Megina Baker, Ph.D. ’17, Boston College

Selected publications 

Cochran-Smith, M., Carney, M. C., Keefe, E. S., Burton, S., Chang, W.-C., Fernández, M. B., Keefe, E. S., Miller, A., Sánchez, J. G., & Baker, M. (2018). Reclaiming Accountability in Teacher Education. New York, NY: Teachers College Press. 

Cochran-Smith, M., Baker, M., Burton, S., Chang, W.-C., Carney, M. C., Fernández, M. B., Keefe, E. S., Miller, A., & Sánchez, J. G. (2017). The accountability era in US teacher education: Looking back, looking forward. European Journal of Teacher Education40(5), 572-588. DOI: 10.1080/02619768.2017.1385061

Cochran-Smith, M., Baker, M., Burton, S., Carney, M. C., Chang, W.-C., Fernández, M. B., Keefe, E. S., Miller, A., Sánchez, J. G., & Stern, R. (2017). Teacher quality and teacher education policy: The U.S. case and its implications. In M. Akiba & G. LeTendre (Eds.), International Handbook of Teacher Quality and Policy. New York, NY: Routledge.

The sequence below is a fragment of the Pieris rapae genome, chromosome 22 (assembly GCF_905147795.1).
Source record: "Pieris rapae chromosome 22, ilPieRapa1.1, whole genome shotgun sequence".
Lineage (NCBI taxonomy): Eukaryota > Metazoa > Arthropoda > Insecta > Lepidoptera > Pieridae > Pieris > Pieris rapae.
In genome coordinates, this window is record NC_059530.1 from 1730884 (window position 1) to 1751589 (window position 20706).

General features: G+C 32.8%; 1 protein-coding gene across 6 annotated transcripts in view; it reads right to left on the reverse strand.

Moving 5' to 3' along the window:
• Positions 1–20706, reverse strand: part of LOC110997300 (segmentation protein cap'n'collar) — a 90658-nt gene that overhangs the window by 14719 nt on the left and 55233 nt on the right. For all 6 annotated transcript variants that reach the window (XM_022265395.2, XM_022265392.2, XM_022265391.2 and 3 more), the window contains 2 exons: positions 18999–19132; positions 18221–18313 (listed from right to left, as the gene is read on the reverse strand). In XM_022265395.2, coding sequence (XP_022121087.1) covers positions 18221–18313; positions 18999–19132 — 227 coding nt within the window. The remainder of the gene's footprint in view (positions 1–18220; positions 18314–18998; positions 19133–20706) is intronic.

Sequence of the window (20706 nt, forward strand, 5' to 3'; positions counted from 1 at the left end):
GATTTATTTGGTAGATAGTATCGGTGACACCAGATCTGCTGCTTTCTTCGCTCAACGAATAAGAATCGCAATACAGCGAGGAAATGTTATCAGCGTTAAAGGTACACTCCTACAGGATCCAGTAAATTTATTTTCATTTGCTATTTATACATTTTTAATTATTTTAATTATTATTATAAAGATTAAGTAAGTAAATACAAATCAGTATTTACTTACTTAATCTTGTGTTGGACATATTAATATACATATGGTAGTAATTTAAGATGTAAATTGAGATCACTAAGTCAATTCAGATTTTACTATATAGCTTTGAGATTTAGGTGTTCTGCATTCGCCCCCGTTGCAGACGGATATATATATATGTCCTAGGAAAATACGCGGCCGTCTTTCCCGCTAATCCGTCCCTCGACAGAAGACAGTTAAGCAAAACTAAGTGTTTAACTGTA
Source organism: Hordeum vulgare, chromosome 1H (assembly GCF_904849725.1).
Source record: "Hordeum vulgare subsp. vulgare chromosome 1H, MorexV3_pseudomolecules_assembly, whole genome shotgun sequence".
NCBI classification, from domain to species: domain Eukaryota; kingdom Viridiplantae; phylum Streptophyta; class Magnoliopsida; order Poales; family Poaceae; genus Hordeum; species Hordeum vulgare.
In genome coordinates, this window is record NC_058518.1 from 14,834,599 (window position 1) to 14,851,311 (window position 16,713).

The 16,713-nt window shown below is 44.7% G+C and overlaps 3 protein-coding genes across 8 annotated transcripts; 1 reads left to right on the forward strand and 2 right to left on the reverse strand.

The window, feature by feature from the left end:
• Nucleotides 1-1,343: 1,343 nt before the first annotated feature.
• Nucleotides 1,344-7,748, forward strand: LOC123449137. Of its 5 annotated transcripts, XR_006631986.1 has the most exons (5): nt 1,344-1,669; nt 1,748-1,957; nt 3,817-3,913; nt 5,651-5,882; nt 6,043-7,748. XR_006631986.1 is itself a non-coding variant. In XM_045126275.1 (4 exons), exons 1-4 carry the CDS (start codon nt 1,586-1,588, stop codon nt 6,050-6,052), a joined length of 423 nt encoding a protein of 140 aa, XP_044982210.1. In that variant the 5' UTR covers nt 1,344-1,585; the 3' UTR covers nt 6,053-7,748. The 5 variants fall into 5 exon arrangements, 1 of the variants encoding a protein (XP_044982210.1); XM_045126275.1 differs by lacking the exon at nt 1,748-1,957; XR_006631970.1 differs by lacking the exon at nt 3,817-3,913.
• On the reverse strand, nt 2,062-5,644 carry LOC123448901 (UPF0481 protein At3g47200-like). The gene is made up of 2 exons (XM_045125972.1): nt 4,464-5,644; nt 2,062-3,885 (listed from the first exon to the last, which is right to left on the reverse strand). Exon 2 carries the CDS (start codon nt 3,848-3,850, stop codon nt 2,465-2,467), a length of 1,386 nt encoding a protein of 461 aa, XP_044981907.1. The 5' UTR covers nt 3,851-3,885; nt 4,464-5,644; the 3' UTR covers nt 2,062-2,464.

Cochran-Smith, M., Burton, S., Carney, M. C., Sánchez, J. G., & Miller, A. F. (2017). NEPC Review: A New Agenda: Research To Build a Better Teacher Preparation Program. Boulder, CO: National Education Policy Center.

Cochran-Smith, M., Baker, M., Chang, W-C., Fernández, M. B., & Keefe, E. S. (2017). NEPC Review: Within Our Grasp: Achieving Higher Admissions Standards in Teacher Prep. Boulder, CO: National Education Policy Center. 


NOKUT International Advisory Panel on Teacher Education